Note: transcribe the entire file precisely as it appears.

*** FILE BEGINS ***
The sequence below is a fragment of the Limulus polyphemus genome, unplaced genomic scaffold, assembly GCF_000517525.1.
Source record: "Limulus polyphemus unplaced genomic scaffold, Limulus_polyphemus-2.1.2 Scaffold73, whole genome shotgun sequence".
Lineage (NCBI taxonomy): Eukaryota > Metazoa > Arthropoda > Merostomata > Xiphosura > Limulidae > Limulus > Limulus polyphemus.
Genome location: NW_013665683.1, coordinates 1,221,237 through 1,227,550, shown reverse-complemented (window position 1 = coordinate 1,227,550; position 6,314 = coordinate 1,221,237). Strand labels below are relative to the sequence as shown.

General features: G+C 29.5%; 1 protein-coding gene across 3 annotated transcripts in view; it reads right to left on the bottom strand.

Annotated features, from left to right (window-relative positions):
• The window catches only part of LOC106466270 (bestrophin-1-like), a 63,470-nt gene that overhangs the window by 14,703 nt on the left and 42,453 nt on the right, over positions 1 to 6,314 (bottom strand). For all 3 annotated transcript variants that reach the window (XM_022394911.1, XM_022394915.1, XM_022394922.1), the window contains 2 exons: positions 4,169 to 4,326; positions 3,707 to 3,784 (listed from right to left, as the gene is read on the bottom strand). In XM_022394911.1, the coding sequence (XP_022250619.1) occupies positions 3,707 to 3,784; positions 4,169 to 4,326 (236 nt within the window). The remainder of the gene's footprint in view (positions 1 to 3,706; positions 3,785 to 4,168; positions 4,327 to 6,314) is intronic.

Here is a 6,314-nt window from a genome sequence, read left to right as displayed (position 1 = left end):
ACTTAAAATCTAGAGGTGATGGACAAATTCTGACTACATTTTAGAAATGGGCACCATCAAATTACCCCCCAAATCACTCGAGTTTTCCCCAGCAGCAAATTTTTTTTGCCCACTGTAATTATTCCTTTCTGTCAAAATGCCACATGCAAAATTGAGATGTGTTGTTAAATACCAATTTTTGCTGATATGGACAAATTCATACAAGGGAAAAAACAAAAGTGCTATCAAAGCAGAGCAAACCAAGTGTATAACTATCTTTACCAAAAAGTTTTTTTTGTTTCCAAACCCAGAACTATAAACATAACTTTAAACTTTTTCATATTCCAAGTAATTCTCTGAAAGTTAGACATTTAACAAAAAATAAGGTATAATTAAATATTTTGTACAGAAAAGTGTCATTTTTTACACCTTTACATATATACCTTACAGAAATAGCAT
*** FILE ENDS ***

The sequence below is a fragment of the Limulus polyphemus genome, unplaced genomic scaffold, assembly GCF_000517525.1.
Source record: "Limulus polyphemus unplaced genomic scaffold, Limulus_polyphemus-2.1.2 Scaffold73, whole genome shotgun sequence".
Lineage (NCBI taxonomy): Eukaryota > Metazoa > Arthropoda > Merostomata > Xiphosura > Limulidae > Limulus > Limulus polyphemus.
Genome location: NW_013665683.1, coordinates 1,221,237 through 1,227,550, shown reverse-complemented (window position 1 = coordinate 1,227,550; position 6,314 = coordinate 1,221,237). Strand labels below are relative to the sequence as shown.

General features: G+C 29.5%; 1 protein-coding gene across 3 annotated transcripts in view; it reads right to left on the bottom strand.

Annotated features, from left to right (window-relative positions):
• The window catches only part of LOC106466270 (bestrophin-1-like), a 63,470-nt gene that overhangs the window by 14,703 nt on the left and 42,453 nt on the right, over positions 1 to 6,314 (bottom strand). For all 3 annotated transcript variants that reach the window (XM_022394911.1, XM_022394915.1, XM_022394922.1), the window contains 2 exons: positions 4,169 to 4,326; positions 3,707 to 3,784 (listed from right to left, as the gene is read on the bottom strand). In XM_022394911.1, the coding sequence (XP_022250619.1) occupies positions 3,707 to 3,784; positions 4,169 to 4,326 (236 nt within the window). The remainder of the gene's footprint in view (positions 1 to 3,706; positions 3,785 to 4,168; positions 4,327 to 6,314) is intronic.

Here is a 6,314-nt window from a genome sequence, read left to right as displayed (position 1 = left end):
ACTTAAAATCTAGAGGTGATGGACAAATTCTGACTACATTTTAGAAATGGGCACCATCAAATTACCCCCCAAATCACTCGAGTTTTCCCCAGCAGCAAATTTTTTTTGCCCACTGTAATTATTCCTTTCTGTCAAAATGCCACATGCAAAATTGAGATGTGTTGTTAAATACCAATTTTTGCTGATATGGACAAATTCATACAAGGGAAAAAACAAAAGTGCTATCAAAGCAGAGCAAACCAAGTGTATAACTATCTTTACCAAAAAGTTTTTTTTGTTTCCAAACCCAGAACTATAAACATAACTTTAAACTTTTTCATATTCCAAGTAATTCTCTGAAAGTTAGACATTTAACAAAAAATAAGGTATAATTAAATATTTTGTACAGAAAAGTGTCATTTTTTACACCTTTACATATATACCTTACAGAAATAGCAT